Roses Are Red

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Ah, Roses weekend. The shining beacon of third term before the dawning realisation of exams kicks in. Whereas a lot of Lancaster’s university life is about competing for college superiority, the second weekend of term three is when everyone unites against our centuries-old foe, York University. Unlike the War of the Roses (which we won – I’d like to add), Roses has slightly less bloodshed and usurping. But that still doesn’t take away any of its status as a glorious competition.

For some of you, this will be your first Roses experience at all, let alone a home Roses. Even for myself, this will be my first experience of having an actual bed to sleep in over the weekend, rather than the 5 star lecture theatre York treated us to. But for those out of the loop, Roses is a huge sporting extravaganza between ourselves and York, held at each university on alternating years. This is the main reason why Yik Yak is quite often ablaze with the likes of “Your daily reminder, we hate York” and “Roses are red”, along with slightly more colourful and unprintable remarks.

All stemming from Lancaster and York’s 15th century feud, the tournament’s history is slightly younger. Ever since 1965, both universities have duked it out in a variety of sports, with York having the slight edge over the 51 years. The 50th edition of this varsity (the largest university tournament in Europe no less) was held in Lancaster and was truly spectacular, or so I’ve heard. This year, it’s been promised that Roses will only get better, and that the half-century celebrations would be no one-off.

York will be descending on Lancashire in their hundreds, so be prepared for a brief invasion as the atmosphere on campus becomes electric. Also be prepared to get no work done whatsoever. After all, Roses is much more entertaining. It wouldn’t be too hyperbolic to compare Roses to the Olympics, due to the utter buzz that captivates the whole university. Last year was no different at York, despite the victor being unknown as all records and results were lost. It’s true, you know.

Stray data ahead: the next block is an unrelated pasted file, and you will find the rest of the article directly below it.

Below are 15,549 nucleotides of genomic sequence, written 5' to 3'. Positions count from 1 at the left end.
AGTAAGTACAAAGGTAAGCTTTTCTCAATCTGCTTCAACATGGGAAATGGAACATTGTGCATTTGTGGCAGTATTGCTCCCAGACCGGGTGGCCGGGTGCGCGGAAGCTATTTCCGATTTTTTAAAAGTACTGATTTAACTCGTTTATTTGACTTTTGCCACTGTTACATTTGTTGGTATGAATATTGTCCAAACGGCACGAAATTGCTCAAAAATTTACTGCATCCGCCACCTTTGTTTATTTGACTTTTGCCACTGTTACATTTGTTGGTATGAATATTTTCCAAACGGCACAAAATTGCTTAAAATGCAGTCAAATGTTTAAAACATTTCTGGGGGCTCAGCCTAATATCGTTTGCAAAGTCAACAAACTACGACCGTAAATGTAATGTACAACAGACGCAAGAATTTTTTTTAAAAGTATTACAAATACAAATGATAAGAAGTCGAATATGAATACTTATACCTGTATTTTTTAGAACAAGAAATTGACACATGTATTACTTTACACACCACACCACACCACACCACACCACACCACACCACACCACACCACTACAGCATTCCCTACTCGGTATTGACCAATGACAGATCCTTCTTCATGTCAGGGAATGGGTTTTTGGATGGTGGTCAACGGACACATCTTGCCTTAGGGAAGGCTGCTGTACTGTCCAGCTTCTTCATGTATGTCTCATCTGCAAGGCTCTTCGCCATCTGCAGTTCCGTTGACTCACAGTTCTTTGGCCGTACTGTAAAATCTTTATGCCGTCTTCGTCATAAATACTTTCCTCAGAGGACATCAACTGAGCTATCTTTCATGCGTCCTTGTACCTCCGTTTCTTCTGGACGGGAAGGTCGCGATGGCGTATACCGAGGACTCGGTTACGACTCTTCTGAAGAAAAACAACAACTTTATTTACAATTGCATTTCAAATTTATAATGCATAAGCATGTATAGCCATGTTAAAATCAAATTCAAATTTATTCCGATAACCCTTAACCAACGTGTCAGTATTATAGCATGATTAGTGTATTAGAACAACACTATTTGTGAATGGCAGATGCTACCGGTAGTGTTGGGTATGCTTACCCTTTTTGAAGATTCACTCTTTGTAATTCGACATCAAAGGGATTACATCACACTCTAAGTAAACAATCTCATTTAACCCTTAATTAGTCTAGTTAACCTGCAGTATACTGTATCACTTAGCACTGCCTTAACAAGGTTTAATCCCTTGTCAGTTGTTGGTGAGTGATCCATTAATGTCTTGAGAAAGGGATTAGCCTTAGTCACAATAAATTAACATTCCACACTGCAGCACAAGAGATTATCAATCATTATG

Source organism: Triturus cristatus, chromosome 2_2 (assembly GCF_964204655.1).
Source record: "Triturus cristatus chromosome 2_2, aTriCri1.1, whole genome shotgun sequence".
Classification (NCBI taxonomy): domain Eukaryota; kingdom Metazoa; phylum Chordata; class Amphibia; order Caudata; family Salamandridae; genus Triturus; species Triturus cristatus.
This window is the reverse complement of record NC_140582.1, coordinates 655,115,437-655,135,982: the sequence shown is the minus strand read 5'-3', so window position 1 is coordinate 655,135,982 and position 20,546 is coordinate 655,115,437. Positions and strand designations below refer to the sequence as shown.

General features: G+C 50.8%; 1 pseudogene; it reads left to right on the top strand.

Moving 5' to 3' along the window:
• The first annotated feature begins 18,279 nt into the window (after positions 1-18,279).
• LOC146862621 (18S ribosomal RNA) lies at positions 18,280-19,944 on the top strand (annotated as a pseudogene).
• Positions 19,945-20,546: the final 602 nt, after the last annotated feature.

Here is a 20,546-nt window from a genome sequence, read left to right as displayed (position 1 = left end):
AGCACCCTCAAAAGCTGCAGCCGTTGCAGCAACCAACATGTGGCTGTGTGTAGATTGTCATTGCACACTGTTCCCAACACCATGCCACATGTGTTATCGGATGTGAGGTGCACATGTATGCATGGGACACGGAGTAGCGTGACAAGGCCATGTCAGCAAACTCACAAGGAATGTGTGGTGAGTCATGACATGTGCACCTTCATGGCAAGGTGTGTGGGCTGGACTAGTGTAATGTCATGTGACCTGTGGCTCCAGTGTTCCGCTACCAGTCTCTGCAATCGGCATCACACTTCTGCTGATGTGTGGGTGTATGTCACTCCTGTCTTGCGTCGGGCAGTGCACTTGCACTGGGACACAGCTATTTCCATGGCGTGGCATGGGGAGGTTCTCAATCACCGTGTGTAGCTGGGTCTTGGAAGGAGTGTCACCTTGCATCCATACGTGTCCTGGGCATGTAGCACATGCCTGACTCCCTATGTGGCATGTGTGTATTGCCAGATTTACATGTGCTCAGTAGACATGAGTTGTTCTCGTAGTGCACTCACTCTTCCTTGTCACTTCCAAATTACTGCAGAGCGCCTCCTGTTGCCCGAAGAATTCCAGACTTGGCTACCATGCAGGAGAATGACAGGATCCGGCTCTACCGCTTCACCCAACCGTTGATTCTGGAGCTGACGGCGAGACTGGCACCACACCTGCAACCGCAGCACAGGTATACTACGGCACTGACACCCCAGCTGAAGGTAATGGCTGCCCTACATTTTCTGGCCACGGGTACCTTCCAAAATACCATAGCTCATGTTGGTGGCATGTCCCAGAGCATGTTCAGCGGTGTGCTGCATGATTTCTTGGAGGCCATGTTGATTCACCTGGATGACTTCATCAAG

The variety of the sports is eclectic to say the least. Before last year, I’d been guilty of only ever seeing the usual culprits of football, rugby and tennis live. All this changed at York, as the scope of what Roses offers was there to see in the flesh. If you find yourself at a loose end, there’s no harm in just strolling around the sports complex to find something that strikes your fancy. That’s what happened with me last year, having somehow become a hockey expert within the space of one game. The vibe courtside as our women’s team scored a last minute equaliser was unrivalled.

You may not be the biggest expert on the sports you’re watching, but there’ll always be people around to ask and I can assure you that you’ll get completely engrossed in the environment. Particularly darts. Speak to anyone about Roses darts and you’ll get exactly the same response. It’s awesome, simple as that. Whereas a lot of fixtures are fierce, darts is just like how you see on the TV. The beer is free-flowing, the crowd is unimaginably buoyant and there’s an announcer. Who needs Phil ‘The Power’ Taylor?

This year there’s a strong emphasis on women’s sports, particularly the Saturday, which holds the bulk of the fixtures. Each day starts at 9am, and often goes on well into the evening, particularly Friday and Saturday. The official opening ceremony coincided with boxing in York last year, featuring Roy Hodgson and Greg Dyke, no less (not participating in the event unfortunately). This year, the women’s football squad will be officially opening Roses at 6pm in the special Roses-unique stadium on campus, though it remains tightly-lipped whether Lancaster can match last year’s special guests. Like last year, the men’s Rugby Union 1st team will be closing out Roses on Sunday afternoon in the stadium at 4pm.

At SCAN, we’ll be attempting to cover as many of the sports on offer as possible, and you’ll be able to track what we get up to on the Roses Live website, as we concurrently liveblog the fixtures. As proven last year, the blog is a great way to keep up to date with other sports as you cheer on someone else at the other side of campus. There’ll also be a bumper edition of SCAN filled with the match reports our reporters can attend to, so be sure to check that out a week later. This week’s SCAN is jam-packed with interviews with a number of our squads, so pick up a copy and look inside for more Roses features. Or if you’re reading this in print, you know, turn the page.

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